Lamson Radius Medium trout reel 12.92mm -0.43mm -3.2% 60.90mm -2.6mm -4.1%
Leeda LW Light trout reel 12.37mm -0.98mm -7.3% 57.48mm -6.02mm -9.5%
Okuma Helios H78 Medium saltwater reel 13.43mm 0.08mm 0.6% 64.15mm 0.65mm 1%
Out Living 6-7 Cheap plastic reel 11.87mm -1.48mm -11.1% 62.68mm -0.82mm -1.3%
Pfleuger Medalist Tiny trout reel 13.84mm 0.49mm 3.7% 61.40mm -2.1mm -3.3%
Scierra Traxion 5/6 Medium saltwater reel 13.46mm 0.11mm 0.8% 63.39mm -0.11mm -0.2%
Scierra Traxion 8/10 Large salmon reel 13.42mm 0.07mm 0.5% 64.05mm 0.55mm 0.9%
Scierra XDP 5-6 Medium saltwater reel 13.44mm 0.09mm 0.7% 63.90mm 0.4mm 0.6%
Scierra XDP10-11 Large salmon reel 13.49mm 0.14mm 1% 64.08mm 0.58mm 0.9%
System 2 78M Medium saltwater reel 13.79mm 0.44mm 3.3% 62.87mm -0.63mm -1%
Waterworks ULA Force Medium size trout reel 13.40mm 0.05mm 0.4% 60.92mm -2.58mm -4.1%
Young&Sons 1535 Large salmon reel 15.28mm 1.93mm 14.5% 64.74mm 1.24mm 2%
Young&Sons Rapier Cheap compsoite reel 13.38mm 0.03mm 0.2% 62.12mm -1.38mm -2.2%
Compared to the AFFTA standard
Too long
Within tolerances
Too short

Same standard
Martin Joergensen
Rod testing
Rod testing
Martin Joergensen

Real life "tolerance"

The real problem is that quite a few reels are nowhere near being within the tolerances.
I broke out my reels and started measuring. I selected the easiest two measures: length and width of the reel foot. For those two simple measurements I got as many results as I have reels. Even reels from the same manufacturer in the same size range have different dimensions.
The fact is that I have one reel out of 18, which actually measures within the standard – one of my old Scierra reels. And judging from the rest of the Scierra reels, it seems a result of luck more than proper design and manufacturing that it falls within the tolerances – even though in all fairness it has to be said that the Scierra reels are actually all pretty close to the standard.

A couple of my largest salmon reels were wider than the standard allows, the Swedish Bringsén being just a fraction too wide compared to the upper standard, but my old Young&Sons 1535 being a whopping 1.4 millimeters too wide, which is close to 13%. There's no doubt that it will take a very tolerant reel seat to hold this large reel.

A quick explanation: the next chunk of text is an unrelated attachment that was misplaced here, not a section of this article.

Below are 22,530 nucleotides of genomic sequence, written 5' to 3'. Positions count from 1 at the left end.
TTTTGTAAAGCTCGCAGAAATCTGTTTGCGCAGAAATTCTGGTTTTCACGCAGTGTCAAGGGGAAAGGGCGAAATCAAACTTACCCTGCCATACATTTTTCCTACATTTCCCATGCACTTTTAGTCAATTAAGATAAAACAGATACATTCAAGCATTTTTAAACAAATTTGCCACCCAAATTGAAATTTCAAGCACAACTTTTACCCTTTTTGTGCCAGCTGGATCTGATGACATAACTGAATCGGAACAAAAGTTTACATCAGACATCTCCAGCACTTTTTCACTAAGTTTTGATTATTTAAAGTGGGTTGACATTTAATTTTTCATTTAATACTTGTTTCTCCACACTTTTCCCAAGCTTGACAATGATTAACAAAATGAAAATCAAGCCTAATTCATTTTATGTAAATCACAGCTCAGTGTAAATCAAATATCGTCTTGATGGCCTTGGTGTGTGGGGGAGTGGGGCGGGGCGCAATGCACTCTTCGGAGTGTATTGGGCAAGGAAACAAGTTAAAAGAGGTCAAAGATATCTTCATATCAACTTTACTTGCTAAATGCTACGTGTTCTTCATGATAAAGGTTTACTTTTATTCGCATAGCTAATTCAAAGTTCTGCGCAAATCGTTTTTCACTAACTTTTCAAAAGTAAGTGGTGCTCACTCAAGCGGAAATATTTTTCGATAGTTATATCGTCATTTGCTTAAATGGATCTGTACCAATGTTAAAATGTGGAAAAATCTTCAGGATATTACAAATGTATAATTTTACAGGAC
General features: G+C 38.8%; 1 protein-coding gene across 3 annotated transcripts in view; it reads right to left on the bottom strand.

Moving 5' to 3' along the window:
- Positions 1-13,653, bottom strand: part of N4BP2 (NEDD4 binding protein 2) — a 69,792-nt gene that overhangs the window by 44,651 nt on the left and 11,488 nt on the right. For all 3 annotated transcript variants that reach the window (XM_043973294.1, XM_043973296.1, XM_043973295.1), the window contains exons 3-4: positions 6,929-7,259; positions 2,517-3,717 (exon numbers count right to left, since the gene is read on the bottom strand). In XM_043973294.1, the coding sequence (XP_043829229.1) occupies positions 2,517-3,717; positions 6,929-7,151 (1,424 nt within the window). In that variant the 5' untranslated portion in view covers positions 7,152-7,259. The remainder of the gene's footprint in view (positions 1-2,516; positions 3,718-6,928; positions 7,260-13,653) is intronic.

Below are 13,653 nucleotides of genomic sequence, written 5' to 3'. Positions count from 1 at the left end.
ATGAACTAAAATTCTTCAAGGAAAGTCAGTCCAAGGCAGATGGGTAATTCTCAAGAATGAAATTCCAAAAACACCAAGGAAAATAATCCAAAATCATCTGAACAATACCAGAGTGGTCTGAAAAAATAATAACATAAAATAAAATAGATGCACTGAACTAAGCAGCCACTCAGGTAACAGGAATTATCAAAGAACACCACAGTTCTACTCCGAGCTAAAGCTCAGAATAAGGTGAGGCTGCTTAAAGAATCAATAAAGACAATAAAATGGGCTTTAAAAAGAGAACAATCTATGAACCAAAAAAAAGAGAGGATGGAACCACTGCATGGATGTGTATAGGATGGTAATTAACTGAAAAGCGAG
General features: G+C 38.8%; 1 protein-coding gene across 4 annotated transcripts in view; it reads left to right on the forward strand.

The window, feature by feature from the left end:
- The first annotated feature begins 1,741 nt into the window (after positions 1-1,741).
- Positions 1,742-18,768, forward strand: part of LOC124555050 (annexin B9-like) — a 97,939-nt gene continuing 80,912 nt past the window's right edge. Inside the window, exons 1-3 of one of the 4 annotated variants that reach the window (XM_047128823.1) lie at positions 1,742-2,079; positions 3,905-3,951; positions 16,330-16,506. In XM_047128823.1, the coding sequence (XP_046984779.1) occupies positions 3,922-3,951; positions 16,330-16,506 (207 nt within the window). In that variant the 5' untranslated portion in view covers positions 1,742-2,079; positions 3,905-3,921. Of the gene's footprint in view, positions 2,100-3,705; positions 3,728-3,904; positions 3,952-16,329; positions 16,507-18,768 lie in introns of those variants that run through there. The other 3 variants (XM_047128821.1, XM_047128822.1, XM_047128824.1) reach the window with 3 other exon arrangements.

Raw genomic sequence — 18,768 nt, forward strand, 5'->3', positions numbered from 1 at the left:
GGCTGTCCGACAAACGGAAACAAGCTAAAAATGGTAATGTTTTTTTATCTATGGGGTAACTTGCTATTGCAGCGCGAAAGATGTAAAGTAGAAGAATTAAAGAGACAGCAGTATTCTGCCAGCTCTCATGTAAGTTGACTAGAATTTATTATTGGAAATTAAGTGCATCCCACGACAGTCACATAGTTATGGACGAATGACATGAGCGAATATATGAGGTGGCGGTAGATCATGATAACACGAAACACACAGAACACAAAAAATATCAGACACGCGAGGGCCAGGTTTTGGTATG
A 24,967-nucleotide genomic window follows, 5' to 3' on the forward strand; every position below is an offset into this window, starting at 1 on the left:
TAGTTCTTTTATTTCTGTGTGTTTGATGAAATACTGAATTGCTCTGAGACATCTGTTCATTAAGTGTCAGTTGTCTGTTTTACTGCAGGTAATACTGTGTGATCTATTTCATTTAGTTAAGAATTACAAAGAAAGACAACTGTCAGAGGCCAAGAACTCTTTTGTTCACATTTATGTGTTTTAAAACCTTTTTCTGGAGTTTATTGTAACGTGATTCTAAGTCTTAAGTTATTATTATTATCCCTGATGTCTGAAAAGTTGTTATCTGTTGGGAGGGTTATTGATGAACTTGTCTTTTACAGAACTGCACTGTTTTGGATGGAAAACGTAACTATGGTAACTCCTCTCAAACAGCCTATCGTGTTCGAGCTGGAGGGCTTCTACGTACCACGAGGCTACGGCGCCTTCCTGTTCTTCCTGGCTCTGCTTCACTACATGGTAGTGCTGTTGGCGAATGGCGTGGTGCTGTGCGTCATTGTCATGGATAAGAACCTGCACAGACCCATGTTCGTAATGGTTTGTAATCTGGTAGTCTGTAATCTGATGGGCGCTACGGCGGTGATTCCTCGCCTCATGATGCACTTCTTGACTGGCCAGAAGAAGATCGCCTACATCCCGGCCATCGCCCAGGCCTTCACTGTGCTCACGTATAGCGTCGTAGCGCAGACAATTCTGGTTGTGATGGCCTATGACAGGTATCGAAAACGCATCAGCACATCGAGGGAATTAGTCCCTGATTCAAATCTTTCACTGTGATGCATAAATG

In the smaller end there are also variances and several reels are close to a millimeter too narrow and one – an older Leeda reel – is almost 1.5 millimeters too narrow. The standard has no allowance for narrower reel feet, so that's definitely breaking with the standard, and reels like this will be sitting loosely in many reel seats, even on lighter rods.

Reel foot width in millimeters

Reel foot length in millimeters

Martin Joergensen

The thickness

The thickness of the two ends of the reel foot – the flanges – is not quite as firmly set, and that also offers problems of an even more complex kind.
In theory, the measurements supplied decide the thickness. The length and height of the full foot in combination with the angle of the taper can give you the thickness through simple math.
But since the angle can vary a degree (7-8) and the the length can vary and there's no set standard for the "free space" above the two flanges, there's actually quite a bit of liberty there too.
The tip of the flange is supposed to be 0.042 inches or slightly more than 1 millimeter, but with a tolerance. That will give you a taper to a base thickness in combination with the length and the inclination. But taking all the variations into consideration, this allows for a pretty large span of thicknesses and tapers. And again: when we're talking milled aluminum reel seats and reel feet cut with small tolerances, and very different interpretations of the standards, there will not be room for play in many cases.
This is really nerdy, I admit, but it's never the less one of the main causes for many ill fitting reel foot and reel seat combinations.

This is really nerdy, I admit

No reel seat at all
No reel seat at all

Curve and reel seat diameter

There's even the curvature of the foot to take into consideration. The inside curve is well defined by the standard, which is actually quite odd, because that sets some pretty tight strains on the possible diameter of the reel seat.
Optimally the inside curve on the underside of the reel foot is the same as the outside diameter of the reel seat. This will give a good fit. Of course this isn't the case in real life, because as already mentioned the difference is naturally huge between the most delicate stream rod and the heaviest saltwater rod.
And not only that. The outside diameter of the foot isn't defined at all. Of course it relates in some way to the inside diameter, but it's not necessarily so. Most reel feet are naturally designed thicker in the center part and tapering towards the edges, both on the short and on the long axis.
That has led to different approaches by reel seat manufacturers, who will often mill out a mortise – a "track" – for the foot in reel seats for heavier rods. Others again make the reel seat flat where the reel foot rests, simply writing the curvature on the underside of the reel foot completely out of the equation.